Attack of the Cashier

categories: Cocktail Hour


       A few months ago a flight attendant named Steven Slater made us all happy by grabbing a beer, giving folks the finger, and sliding off the plane through the emergency exit.   If the end of my bookstore clerk wasn’t quite as dramatic, it was pretty close.  Bill has written in this space about all the different jobs he has taken to support his writing/music life.  For the story of one of my jobs, and its glorious end, click here:

(By the way, this was taped last month, on September 11th, for The Monti at the Carrboro Arts Center.  Thanks to host and mastermind behind The Monti, Jeff Polish.)

  1. Michael Kitson writes:

    I’m attached to this keyboard by umbilical mouse, I’m in customer service, selling books in a bookstore – not the worst thing I could be doing – and this post is coming through because I just tried to listen to Dave’s talk but there’s no speaker here so I just got to watch him but not hear him, which l;eads me to tell about something that I just observed: I work in a little independent bookstore in Melbourne suburb Yarraville, in fact I’m there/here right now, writing this on my boss’s time, but she’s a dear, so it’s Saturday night and here I am watching the spring light fall off on the sodium lights wake up on the wet street and the queuing crowds lacing up and bumping in back of each other in the foyer next door like somebody’s colickey intenstine’s and because we’re next door to this beautiful old deco picture palace that’s been multiplexed but still has its own charm), these cinema goers, lots of them all here for Julia Roberts in Eat Pray Love which was a book once before it was Julia Roberts, like flotsam wash in on the sessional tides and we’re like some sort of rockpool or a lagoon and they bump up against the shelves and don’t really know quite what to do with themselves, I just watched a couple, the guy, in thick glasses, a mouthbreather, reach-out tentative as a sea anmeone stroke a book spine and then it was all too much for him, this reading thing and his arm turned to lead and he let his hand fall away and now he’s staring up at the roof, anyway the teenage kids who sell the tickets, serve the concessions, make the choc tops and pick up the rubbish, left the fridge unplugged and they ran out of icecream, so one of the kids yells out that there’s no more choctops and there’s this universal adult groan, until one bright spark in my bookshop suggests at the top of her voice that they should all have champagne instead to make up for their disappointment, so right now there are corks popping and a lot good cheer and I guess Julia Roberts is going to get a load of laughs, she doesn’t work hard enough to deserve. I get to go home in an hour.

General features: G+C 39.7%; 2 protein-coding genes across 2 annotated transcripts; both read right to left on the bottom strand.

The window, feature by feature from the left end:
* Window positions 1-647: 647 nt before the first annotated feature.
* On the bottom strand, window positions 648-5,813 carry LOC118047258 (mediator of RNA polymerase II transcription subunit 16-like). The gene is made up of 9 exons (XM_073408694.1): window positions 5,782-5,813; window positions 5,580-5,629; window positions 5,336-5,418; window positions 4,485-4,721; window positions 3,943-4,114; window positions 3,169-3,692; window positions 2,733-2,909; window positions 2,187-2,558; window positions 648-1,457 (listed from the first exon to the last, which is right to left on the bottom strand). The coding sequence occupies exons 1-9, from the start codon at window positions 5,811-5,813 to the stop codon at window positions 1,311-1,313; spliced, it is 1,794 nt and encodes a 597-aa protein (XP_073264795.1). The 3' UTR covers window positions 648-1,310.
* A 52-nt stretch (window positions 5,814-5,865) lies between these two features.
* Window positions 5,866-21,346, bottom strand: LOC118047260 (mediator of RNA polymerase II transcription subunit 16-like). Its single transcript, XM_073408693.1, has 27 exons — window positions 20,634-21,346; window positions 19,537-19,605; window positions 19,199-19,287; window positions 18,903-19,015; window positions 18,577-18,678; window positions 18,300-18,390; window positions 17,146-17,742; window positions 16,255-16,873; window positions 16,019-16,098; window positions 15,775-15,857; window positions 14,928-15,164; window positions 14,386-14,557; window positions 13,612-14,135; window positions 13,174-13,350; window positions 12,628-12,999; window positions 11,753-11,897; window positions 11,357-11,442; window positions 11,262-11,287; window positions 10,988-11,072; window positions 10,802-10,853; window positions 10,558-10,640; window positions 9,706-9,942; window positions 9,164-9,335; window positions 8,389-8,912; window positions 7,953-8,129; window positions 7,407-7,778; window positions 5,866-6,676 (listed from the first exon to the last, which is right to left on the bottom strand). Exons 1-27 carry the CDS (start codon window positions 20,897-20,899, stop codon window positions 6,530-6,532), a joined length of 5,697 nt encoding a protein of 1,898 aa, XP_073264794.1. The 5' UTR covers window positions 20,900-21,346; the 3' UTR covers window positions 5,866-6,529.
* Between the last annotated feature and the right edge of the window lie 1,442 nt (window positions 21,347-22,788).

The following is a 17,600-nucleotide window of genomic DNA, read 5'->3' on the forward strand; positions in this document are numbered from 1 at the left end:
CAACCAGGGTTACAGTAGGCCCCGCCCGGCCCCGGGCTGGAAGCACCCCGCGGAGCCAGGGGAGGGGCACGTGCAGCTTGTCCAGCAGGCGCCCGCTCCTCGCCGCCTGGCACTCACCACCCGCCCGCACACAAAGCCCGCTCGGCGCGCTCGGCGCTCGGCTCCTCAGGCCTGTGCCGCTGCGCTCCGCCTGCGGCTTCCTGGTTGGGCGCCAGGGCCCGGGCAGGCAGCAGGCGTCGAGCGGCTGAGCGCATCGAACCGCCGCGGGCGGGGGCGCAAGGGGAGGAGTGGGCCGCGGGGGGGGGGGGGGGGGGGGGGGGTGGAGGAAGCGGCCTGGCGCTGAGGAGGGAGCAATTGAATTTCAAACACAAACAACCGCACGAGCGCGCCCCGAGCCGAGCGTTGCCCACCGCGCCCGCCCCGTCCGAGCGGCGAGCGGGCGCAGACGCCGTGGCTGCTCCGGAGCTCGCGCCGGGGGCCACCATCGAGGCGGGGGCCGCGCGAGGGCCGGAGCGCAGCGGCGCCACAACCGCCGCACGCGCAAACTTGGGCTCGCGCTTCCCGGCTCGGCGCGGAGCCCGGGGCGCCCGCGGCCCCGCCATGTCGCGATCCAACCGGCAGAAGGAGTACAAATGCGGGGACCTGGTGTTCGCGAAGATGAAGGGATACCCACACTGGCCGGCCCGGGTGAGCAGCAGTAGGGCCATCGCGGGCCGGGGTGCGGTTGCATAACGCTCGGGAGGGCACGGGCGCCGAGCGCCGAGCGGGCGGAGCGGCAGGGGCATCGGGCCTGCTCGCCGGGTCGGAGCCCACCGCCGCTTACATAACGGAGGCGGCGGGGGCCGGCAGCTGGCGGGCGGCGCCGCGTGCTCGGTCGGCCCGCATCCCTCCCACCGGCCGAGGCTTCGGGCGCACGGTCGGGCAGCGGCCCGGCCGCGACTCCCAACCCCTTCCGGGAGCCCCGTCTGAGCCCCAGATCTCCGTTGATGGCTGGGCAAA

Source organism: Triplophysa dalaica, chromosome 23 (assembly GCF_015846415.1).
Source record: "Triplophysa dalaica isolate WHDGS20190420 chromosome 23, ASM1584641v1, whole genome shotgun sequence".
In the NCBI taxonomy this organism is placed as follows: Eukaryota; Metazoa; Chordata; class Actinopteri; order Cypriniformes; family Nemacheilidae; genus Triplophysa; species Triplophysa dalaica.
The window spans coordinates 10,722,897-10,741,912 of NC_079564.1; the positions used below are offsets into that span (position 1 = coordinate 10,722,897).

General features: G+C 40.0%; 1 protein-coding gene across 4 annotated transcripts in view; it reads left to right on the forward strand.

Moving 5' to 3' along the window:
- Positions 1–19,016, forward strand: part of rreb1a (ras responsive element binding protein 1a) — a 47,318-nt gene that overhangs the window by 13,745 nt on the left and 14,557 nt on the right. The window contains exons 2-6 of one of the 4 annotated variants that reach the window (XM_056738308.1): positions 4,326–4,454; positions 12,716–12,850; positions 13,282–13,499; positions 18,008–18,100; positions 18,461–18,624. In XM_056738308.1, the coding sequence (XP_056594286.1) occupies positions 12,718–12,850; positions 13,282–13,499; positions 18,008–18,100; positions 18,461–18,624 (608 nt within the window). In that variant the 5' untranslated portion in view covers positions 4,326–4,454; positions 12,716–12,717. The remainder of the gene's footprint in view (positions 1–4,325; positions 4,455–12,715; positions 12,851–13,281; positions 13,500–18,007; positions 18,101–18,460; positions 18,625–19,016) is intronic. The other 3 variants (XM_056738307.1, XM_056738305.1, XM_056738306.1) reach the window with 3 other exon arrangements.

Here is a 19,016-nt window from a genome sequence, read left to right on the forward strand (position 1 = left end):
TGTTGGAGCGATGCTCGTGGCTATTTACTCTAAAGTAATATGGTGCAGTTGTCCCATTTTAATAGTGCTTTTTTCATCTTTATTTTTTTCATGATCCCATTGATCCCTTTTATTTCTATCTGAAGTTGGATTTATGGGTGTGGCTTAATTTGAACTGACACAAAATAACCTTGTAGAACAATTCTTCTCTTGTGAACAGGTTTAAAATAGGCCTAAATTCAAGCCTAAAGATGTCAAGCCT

2. Dave writes:

    I’m glad they are keeping the spirit alive at the Booksmith….and Kate thanks for the your kind words about my work and my table. I’m building a cabin behind my house and it will fit perfectly there.

  3. former booksmithie writes:

    Just so you know, people _still_ talk about that at the Booksmith.

  4. kate sidwell writes:

    you are just too much, Nina has her hand full. too funny I laughed until I cried.
    David, amazing, Now we know what was the turning point of your career.
    Your vision of glory is just the best

  5. Eric Taubert writes:

    I was amused to see Booksmith (@booksmithtweets) tweeted about this:

    “Author & former Booksmith employee David Gessner talks about the end of his time at the store: !!!”